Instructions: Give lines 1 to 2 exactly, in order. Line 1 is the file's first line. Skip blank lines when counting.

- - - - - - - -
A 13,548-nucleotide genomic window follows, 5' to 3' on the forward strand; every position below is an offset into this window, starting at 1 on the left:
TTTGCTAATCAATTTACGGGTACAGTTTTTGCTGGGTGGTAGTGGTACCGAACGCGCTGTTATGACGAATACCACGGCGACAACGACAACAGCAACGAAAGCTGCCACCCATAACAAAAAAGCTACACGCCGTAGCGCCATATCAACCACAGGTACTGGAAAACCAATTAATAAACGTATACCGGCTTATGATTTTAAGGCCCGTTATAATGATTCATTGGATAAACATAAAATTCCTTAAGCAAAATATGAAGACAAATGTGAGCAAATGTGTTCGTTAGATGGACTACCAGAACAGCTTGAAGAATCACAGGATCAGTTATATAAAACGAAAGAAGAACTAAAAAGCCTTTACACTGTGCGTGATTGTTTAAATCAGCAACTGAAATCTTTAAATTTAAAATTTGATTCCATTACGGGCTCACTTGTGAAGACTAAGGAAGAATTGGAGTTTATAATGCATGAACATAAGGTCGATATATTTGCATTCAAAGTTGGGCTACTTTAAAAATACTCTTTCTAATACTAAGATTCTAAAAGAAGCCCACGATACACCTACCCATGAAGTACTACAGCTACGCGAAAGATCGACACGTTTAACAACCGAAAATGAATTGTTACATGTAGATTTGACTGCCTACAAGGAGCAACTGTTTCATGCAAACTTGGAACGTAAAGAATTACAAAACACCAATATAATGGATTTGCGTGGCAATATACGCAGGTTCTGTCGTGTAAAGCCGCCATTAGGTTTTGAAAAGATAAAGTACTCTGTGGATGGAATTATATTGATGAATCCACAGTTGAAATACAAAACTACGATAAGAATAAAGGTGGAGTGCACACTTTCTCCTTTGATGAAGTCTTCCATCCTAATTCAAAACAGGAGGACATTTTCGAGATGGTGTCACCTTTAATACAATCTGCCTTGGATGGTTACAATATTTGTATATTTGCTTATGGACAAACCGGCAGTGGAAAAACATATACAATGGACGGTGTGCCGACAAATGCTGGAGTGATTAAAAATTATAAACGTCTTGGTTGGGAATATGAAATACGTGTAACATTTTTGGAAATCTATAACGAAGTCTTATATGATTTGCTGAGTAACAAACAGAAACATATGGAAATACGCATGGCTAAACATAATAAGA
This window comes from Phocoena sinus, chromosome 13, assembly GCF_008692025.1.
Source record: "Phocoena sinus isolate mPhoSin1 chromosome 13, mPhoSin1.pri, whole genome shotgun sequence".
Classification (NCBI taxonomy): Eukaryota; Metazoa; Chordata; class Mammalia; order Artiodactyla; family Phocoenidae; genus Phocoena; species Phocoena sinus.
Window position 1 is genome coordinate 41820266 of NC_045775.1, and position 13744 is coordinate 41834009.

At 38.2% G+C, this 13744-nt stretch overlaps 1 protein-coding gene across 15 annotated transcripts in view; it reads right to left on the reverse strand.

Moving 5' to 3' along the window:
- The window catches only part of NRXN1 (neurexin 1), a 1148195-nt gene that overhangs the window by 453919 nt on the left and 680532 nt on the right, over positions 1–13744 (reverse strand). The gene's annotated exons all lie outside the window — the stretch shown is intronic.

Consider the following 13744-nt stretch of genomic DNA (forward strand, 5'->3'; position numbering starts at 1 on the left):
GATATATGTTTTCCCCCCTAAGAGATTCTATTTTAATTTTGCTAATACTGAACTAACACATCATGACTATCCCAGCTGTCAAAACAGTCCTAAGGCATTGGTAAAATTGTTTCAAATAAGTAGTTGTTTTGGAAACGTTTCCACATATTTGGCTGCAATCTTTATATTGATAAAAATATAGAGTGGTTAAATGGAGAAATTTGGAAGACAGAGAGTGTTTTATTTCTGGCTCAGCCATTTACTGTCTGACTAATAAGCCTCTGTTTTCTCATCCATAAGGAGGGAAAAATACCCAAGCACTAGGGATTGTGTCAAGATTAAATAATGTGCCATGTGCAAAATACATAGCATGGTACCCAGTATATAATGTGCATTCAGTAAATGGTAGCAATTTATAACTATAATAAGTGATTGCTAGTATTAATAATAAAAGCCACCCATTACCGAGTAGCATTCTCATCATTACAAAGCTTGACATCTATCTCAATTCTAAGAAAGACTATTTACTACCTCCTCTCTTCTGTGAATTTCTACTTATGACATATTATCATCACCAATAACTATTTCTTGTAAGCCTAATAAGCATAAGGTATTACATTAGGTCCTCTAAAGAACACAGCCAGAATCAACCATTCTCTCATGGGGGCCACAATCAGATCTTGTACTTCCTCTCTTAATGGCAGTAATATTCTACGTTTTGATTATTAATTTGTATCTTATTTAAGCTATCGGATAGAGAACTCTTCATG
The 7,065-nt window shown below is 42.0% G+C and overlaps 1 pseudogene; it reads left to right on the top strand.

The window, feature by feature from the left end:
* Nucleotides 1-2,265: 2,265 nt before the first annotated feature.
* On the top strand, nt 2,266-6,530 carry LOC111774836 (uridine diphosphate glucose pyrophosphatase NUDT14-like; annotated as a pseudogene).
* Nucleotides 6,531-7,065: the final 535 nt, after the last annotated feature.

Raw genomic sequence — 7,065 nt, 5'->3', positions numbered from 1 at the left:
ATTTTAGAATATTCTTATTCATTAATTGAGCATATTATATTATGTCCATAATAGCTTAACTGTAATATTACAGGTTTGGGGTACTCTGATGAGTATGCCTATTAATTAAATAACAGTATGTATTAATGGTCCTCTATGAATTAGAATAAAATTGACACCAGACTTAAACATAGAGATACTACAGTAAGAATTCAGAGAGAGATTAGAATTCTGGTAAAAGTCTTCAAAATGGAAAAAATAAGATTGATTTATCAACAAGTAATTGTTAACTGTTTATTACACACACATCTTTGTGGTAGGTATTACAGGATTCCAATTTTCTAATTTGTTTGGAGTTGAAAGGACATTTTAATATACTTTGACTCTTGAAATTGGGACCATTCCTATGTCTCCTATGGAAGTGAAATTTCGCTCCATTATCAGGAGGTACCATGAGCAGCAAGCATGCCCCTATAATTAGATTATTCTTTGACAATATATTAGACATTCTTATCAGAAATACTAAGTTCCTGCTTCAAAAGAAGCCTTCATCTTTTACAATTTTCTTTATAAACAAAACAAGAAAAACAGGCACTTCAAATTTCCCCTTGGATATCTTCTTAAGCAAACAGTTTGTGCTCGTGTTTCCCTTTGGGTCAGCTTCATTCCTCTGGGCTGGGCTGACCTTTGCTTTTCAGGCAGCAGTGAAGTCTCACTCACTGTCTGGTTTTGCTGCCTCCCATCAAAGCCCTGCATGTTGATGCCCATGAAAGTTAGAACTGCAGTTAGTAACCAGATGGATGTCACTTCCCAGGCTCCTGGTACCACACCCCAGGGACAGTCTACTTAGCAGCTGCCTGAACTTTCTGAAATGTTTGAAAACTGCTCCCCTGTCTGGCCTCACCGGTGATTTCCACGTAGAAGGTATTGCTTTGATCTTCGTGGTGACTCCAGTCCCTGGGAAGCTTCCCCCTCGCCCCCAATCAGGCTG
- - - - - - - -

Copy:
A 13,548-nucleotide genomic window follows, 5' to 3' on the forward strand; every position below is an offset into this window, starting at 1 on the left:
TTTGCTAATCAATTTACGGGTACAGTTTTTGCTGGGTGGTAGTGGTACCGAACGCGCTGTTATGACGAATACCACGGCGACAACGACAACAGCAACGAAAGCTGCCACCCATAACAAAAAAGCTACACGCCGTAGCGCCATATCAACCACAGGTACTGGAAAACCAATTAATAAACGTATACCGGCTTATGATTTTAAGGCCCGTTATAATGATTCATTGGATAAACATAAAATTCCTTAAGCAAAATATGAAGACAAATGTGAGCAAATGTGTTCGTTAGATGGACTACCAGAACAGCTTGAAGAATCACAGGATCAGTTATATAAAACGAAAGAAGAACTAAAAAGCCTTTACACTGTGCGTGATTGTTTAAATCAGCAACTGAAATCTTTAAATTTAAAATTTGATTCCATTACGGGCTCACTTGTGAAGACTAAGGAAGAATTGGAGTTTATAATGCATGAACATAAGGTCGATATATTTGCATTCAAAGTTGGGCTACTTTAAAAATACTCTTTCTAATACTAAGATTCTAAAAGAAGCCCACGATACACCTACCCATGAAGTACTACAGCTACGCGAAAGATCGACACGTTTAACAACCGAAAATGAATTGTTACATGTAGATTTGACTGCCTACAAGGAGCAACTGTTTCATGCAAACTTGGAACGTAAAGAATTACAAAACACCAATATAATGGATTTGCGTGGCAATATACGCAGGTTCTGTCGTGTAAAGCCGCCATTAGGTTTTGAAAAGATAAAGTACTCTGTGGATGGAATTATATTGATGAATCCACAGTTGAAATACAAAACTACGATAAGAATAAAGGTGGAGTGCACACTTTCTCCTTTGATGAAGTCTTCCATCCTAATTCAAAACAGGAGGACATTTTCGAGATGGTGTCACCTTTAATACAATCTGCCTTGGATGGTTACAATATTTGTATATTTGCTTATGGACAAACCGGCAGTGGAAAAACATATACAATGGACGGTGTGCCGACAAATGCTGGAGTGATTAAAAATTATAAACGTCTTGGTTGGGAATATGAAATACGTGTAACATTTTTGGAAATCTATAACGAAGTCTTATATGATTTGCTGAGTAACAAACAGAAACATATGGAAATACGCATGGCTAAACATAATAAGA